Grand Magus – Iron Will – 4.5/5
So, we move onto a band that’s hardly poorly known. So imagine my surprise when I discover that they have an album out and nobody has mentioned it. Did nobody know? Or nobody care? Was it something abominable best forgotten? Answer: a resounding no. In fact, it’s probably my favourite album I’ve heard from them. Yes, even better than monument.
Grand Magus always seems to have a nack for evolving their sound, sounding slightly different on each release and slapping something fresh on the metal table. But make no mistake when I tell you this album sounds like pure metal, incarnated into a cd you can put on your stereo. With a roar of guitar thunder and a thick and fast drum beat, this intro perfectly backs up my statement. If there’s a better song to bang your head to, I’ve either forgotten it or never heard it. This song with its combination of thick and slick guitar riffs, sweeping, powerful vocals (including a chorus that is simply impossible to stop yourself screaming along to) and a guitar solo reeking of the good ol’ days, this is metal at its absolute core, exemplifying everything that should be loved and cherished about the genre.
The guitars are in no way technical, even the solo’s are fairly slow-paced compared to a lot of metal bands, but what they miss out there, they back up in simply being hard hitting. Every riff hits like a strike of thunder, impacting often with the drums to great effect, resulting in a sound both addictive and instantly loveable and distinct. This is the bread and butter of the music, as the vocals and the solo’s are the works of genius. Both filled with emotion, aggression, and with more than a subtle hint of that favourite of topics, Viking Warriors. Just read the track names. “Silver into Steel,” “Iron Will,” and “Like the oar hits the Water” for example.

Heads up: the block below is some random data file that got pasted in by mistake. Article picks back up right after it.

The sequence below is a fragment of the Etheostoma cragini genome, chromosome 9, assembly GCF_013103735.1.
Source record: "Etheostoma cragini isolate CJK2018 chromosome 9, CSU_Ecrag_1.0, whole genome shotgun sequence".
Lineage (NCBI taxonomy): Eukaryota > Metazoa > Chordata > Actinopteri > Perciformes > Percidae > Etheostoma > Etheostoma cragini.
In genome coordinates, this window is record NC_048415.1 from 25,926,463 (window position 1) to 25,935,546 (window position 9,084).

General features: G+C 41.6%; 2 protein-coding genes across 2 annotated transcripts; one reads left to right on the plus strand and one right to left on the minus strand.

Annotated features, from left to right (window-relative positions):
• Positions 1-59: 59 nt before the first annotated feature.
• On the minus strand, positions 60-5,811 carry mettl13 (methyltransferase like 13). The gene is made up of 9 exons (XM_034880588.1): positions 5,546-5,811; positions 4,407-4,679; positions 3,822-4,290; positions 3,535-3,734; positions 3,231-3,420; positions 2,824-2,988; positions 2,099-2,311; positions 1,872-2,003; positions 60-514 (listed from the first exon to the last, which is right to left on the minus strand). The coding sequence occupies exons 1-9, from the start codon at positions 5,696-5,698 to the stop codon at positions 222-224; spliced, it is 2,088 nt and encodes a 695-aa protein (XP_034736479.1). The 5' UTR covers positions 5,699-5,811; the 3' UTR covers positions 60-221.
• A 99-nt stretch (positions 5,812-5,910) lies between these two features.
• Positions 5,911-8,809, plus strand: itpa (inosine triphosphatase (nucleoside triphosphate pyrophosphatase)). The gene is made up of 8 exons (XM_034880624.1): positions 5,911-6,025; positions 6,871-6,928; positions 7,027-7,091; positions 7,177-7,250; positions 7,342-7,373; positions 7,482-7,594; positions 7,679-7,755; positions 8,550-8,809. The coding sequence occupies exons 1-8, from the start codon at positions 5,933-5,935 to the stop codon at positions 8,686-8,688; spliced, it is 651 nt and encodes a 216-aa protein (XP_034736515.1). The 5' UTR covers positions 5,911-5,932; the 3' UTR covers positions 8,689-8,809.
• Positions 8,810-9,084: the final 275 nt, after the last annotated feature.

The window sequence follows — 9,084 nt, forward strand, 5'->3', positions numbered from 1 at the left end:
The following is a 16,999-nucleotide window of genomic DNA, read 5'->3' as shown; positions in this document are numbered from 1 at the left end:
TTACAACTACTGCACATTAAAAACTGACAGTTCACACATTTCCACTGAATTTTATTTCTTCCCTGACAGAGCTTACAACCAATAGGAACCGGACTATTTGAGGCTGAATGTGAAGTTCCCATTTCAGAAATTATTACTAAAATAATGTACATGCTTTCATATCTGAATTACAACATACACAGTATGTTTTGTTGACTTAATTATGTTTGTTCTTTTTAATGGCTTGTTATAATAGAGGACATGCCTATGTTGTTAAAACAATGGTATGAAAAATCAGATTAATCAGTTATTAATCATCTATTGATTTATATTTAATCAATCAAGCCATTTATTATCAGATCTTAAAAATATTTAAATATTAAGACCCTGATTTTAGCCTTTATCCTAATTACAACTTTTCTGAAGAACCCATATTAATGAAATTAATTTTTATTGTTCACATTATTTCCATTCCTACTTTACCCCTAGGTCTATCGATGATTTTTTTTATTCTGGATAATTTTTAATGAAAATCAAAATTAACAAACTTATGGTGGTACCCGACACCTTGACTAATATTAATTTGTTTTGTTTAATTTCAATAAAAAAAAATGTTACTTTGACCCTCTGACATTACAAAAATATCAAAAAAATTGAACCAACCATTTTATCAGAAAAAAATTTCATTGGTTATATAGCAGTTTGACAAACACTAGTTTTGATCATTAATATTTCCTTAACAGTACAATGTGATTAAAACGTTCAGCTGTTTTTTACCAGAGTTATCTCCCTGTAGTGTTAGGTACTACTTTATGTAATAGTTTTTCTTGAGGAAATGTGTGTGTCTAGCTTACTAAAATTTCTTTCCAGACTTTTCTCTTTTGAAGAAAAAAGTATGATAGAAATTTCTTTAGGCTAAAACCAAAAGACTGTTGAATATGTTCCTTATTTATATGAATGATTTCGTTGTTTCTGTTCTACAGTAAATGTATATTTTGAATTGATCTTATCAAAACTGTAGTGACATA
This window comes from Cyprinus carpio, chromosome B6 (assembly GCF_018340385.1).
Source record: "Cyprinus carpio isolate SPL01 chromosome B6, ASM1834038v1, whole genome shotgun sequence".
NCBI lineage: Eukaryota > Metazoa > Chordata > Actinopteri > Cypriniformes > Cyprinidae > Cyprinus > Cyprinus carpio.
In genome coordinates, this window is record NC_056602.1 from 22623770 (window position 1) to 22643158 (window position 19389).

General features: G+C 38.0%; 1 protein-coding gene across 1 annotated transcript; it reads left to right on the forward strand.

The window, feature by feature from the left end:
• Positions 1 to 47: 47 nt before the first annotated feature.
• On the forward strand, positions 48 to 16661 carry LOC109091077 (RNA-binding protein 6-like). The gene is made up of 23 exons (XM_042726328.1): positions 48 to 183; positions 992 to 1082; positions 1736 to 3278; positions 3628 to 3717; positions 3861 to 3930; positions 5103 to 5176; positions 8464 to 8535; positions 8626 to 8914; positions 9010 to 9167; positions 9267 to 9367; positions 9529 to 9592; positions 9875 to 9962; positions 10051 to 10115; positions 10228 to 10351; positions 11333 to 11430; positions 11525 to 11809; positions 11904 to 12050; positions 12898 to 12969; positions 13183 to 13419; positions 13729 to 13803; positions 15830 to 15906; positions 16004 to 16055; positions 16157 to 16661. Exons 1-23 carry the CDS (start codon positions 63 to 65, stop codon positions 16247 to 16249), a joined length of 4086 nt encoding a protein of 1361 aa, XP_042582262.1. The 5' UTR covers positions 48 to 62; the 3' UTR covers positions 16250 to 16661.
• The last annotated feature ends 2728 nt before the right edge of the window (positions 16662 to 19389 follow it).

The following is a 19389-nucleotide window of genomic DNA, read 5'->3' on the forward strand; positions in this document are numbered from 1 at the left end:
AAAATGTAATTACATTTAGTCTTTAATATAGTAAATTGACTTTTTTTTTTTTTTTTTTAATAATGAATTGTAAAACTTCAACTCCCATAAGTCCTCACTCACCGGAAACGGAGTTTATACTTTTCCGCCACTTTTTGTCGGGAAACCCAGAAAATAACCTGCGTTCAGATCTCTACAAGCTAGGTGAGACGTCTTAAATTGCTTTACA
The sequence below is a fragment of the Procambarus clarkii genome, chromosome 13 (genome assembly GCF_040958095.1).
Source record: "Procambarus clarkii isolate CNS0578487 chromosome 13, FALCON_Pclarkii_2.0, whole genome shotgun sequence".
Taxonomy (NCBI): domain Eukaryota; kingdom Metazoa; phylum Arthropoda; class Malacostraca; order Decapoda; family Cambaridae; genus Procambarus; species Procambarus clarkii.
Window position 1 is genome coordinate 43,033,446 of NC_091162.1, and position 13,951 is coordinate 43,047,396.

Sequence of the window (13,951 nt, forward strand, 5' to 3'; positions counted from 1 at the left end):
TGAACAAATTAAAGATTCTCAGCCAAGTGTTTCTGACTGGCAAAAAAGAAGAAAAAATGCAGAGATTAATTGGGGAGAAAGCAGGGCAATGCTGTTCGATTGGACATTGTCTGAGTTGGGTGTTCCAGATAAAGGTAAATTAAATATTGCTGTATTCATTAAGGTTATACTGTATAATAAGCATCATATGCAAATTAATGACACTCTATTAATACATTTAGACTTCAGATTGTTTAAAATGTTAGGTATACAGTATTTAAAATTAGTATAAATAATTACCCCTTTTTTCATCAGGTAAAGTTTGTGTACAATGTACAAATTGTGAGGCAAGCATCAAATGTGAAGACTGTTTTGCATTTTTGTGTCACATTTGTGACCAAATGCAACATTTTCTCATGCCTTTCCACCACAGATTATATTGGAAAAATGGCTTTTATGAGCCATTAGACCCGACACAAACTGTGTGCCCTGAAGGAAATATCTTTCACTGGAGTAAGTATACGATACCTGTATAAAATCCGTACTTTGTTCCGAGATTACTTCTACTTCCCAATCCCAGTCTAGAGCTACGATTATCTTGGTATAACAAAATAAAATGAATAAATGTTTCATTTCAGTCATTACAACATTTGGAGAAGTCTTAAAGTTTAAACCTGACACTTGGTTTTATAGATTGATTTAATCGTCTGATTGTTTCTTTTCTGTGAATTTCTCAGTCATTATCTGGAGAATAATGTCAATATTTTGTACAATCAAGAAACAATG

And it’s consistent throughout. In this album of epic proportions, there is no filler, nothing out of place, no point where a track seems to run on too long, no bad solo. This is a band that has been working on their art, and have come damn close to perfection. Its main drawbacks being lack of originality (the sound is nothing unheard of, simply done exceptionally well) and the fact that upon repeated listens, some of the tracks sound similar, with the exception of the vocals. The lyrics aren’t always what I’d hope them to be, but certainly at no point bad, and there is a distinctive slump in the consistency towards the end of the album. The vocals in particular seem to have less power, and aggression behind them. If this was replaced by more of a doom feel, this would create a different tone as the album progresses. However, in the grand scheme of things, even the worst track on this album is far better than the vast majority of bands.
This is a Heavy/Doom band leaning more on the heavy side, This isn’t quite a masterpiece, but certainly not far off. I honestly can’t believe nobody has mentioned this band yet (shame on you all). Strongly recommended for anyone who likes their metal epic and heavy, with a hint of a 70s rock groove, clear as day Viking imagery and chorus’ lines to die for.
Highlights: Like the oar strikes the water, Silver into Steel, The Shadow Knows.
By T. Bawden